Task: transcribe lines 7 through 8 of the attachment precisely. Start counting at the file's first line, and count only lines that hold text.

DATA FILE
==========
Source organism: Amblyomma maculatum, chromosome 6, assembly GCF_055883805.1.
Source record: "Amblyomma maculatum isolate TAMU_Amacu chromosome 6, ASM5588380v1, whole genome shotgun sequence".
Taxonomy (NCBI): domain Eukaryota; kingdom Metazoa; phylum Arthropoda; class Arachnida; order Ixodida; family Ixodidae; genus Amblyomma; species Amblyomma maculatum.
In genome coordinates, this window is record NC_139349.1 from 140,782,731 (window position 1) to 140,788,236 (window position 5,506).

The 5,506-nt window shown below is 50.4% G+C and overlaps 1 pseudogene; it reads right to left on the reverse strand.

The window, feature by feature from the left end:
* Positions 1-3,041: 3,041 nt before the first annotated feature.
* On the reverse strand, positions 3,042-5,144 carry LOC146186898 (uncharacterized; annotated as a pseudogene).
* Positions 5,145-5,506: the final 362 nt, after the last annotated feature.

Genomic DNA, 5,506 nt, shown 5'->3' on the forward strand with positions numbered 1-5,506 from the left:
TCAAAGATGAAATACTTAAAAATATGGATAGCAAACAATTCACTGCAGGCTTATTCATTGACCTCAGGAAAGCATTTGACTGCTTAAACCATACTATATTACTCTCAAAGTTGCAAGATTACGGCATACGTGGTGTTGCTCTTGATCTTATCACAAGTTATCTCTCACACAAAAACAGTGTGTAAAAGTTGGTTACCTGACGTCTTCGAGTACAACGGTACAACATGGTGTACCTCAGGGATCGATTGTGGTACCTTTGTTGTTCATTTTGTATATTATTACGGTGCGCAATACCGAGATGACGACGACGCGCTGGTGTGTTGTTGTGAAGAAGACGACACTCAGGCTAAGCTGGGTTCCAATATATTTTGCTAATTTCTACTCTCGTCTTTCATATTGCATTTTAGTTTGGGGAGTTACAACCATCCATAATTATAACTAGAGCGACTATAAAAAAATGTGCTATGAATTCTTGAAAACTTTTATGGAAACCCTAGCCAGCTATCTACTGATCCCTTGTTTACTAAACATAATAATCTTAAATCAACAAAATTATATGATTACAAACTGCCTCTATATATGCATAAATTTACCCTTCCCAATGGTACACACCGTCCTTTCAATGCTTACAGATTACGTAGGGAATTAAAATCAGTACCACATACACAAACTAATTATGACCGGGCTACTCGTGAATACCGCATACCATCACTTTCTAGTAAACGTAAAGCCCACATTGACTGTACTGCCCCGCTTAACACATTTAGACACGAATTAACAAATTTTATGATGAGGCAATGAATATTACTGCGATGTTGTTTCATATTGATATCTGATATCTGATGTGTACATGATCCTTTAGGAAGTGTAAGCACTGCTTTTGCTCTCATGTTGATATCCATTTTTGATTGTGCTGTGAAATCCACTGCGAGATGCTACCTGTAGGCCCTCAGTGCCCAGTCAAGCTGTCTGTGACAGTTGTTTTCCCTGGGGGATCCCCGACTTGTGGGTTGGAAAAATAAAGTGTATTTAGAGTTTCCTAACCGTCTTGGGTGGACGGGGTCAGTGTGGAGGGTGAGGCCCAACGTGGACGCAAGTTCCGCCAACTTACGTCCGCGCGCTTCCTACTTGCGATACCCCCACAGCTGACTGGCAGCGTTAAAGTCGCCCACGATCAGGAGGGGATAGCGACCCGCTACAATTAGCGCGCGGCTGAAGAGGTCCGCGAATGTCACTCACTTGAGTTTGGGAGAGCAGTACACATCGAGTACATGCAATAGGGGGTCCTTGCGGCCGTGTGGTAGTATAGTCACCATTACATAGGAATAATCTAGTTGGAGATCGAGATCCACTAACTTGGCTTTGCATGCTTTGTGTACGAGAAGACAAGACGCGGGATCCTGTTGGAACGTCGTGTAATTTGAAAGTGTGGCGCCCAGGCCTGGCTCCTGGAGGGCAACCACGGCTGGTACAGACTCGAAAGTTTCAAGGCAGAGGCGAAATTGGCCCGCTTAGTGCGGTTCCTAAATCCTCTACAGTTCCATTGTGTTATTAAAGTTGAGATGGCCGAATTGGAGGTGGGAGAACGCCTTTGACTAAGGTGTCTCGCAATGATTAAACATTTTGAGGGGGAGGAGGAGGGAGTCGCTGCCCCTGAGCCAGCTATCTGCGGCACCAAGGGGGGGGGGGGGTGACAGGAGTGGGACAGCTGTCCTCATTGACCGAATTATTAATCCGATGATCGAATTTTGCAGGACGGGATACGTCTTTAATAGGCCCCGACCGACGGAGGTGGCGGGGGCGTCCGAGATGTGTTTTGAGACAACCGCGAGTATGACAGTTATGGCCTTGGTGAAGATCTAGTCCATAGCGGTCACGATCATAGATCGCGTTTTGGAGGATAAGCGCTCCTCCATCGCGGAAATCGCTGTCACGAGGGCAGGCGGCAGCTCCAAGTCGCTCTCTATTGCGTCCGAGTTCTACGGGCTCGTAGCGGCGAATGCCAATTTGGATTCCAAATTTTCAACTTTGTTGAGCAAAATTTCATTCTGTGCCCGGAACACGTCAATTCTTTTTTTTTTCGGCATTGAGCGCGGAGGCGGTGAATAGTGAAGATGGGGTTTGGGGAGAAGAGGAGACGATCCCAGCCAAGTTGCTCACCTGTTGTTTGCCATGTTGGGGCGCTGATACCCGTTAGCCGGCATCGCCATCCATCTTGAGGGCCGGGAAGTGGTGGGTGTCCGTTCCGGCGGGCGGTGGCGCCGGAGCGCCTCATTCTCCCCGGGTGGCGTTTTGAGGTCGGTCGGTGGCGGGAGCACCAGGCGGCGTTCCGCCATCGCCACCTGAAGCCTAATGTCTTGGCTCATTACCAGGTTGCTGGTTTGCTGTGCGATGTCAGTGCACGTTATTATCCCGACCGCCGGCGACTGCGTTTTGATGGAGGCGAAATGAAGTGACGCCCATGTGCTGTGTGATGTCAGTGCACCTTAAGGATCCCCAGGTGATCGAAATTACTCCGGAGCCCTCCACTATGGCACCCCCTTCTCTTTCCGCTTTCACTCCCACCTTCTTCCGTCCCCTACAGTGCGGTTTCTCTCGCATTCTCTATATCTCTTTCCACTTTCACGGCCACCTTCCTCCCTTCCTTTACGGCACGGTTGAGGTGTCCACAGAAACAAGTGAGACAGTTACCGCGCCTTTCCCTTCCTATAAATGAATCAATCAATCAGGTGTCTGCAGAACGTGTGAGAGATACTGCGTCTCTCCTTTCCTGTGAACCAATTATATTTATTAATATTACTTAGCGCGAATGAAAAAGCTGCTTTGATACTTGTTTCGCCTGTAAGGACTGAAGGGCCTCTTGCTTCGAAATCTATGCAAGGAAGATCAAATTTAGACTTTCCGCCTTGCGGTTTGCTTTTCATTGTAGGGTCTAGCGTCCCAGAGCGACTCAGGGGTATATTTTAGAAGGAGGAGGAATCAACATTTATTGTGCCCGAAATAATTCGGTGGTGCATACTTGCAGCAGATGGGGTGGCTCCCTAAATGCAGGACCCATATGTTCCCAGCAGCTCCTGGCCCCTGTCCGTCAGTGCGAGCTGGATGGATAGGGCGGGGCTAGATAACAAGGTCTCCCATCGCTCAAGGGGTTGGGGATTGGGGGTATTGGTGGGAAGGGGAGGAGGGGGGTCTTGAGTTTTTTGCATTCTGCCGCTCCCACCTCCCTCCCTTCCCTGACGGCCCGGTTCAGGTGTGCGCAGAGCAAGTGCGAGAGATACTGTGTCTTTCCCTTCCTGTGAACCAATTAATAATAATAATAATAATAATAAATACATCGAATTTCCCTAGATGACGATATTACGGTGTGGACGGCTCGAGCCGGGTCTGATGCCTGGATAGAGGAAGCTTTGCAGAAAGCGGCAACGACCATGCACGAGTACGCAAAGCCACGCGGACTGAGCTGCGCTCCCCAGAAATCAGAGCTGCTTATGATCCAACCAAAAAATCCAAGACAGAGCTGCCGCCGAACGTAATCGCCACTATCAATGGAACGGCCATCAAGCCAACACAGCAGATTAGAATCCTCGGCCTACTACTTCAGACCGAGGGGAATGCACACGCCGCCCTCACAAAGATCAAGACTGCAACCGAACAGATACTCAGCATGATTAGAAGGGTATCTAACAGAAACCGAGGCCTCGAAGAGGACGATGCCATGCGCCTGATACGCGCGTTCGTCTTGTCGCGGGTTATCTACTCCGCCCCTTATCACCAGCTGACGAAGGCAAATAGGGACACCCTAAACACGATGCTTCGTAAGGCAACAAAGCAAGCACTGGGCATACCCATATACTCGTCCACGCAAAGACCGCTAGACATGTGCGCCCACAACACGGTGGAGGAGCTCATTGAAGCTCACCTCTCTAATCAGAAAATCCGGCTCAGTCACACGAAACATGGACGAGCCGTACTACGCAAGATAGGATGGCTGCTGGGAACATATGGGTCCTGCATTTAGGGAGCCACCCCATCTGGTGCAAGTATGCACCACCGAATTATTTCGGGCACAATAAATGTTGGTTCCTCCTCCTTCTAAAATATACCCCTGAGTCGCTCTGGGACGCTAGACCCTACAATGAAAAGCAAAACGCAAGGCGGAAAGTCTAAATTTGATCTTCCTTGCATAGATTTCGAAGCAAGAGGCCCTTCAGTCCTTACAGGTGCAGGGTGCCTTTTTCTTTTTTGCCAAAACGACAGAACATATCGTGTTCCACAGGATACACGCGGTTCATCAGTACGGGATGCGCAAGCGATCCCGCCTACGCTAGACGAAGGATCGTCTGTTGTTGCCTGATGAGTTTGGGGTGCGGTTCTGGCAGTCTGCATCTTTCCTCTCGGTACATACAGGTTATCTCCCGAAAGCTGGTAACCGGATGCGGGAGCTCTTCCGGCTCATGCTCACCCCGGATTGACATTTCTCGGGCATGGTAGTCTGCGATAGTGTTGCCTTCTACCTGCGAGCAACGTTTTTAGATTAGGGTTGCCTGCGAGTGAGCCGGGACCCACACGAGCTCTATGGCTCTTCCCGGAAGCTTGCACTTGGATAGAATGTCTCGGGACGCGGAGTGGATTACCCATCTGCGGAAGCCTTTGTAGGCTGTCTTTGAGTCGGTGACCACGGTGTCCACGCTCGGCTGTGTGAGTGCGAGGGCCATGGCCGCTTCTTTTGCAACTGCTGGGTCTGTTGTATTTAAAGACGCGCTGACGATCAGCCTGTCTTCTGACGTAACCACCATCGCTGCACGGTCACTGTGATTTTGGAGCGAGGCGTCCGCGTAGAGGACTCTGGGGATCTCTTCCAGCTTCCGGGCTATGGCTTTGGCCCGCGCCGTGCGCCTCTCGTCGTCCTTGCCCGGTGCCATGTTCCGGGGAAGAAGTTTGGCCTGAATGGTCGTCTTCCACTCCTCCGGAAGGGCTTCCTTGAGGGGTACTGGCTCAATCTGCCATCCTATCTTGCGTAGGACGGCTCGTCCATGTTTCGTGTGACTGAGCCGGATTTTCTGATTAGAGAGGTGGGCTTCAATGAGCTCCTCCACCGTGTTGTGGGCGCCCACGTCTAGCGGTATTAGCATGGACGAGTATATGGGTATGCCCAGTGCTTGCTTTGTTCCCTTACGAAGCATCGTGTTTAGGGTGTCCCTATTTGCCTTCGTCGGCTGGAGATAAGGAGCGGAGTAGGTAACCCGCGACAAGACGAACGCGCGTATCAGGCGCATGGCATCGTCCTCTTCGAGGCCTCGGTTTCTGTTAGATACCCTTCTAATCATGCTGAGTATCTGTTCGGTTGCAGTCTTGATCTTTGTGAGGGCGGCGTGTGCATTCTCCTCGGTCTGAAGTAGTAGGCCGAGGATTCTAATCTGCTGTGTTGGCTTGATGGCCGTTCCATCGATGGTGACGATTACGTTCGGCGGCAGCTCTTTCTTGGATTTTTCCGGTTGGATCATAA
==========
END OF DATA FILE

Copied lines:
* Positions 1-3,041: 3,041 nt before the first annotated feature.
* On the reverse strand, positions 3,042-5,144 carry LOC146186898 (uncharacterized; annotated as a pseudogene).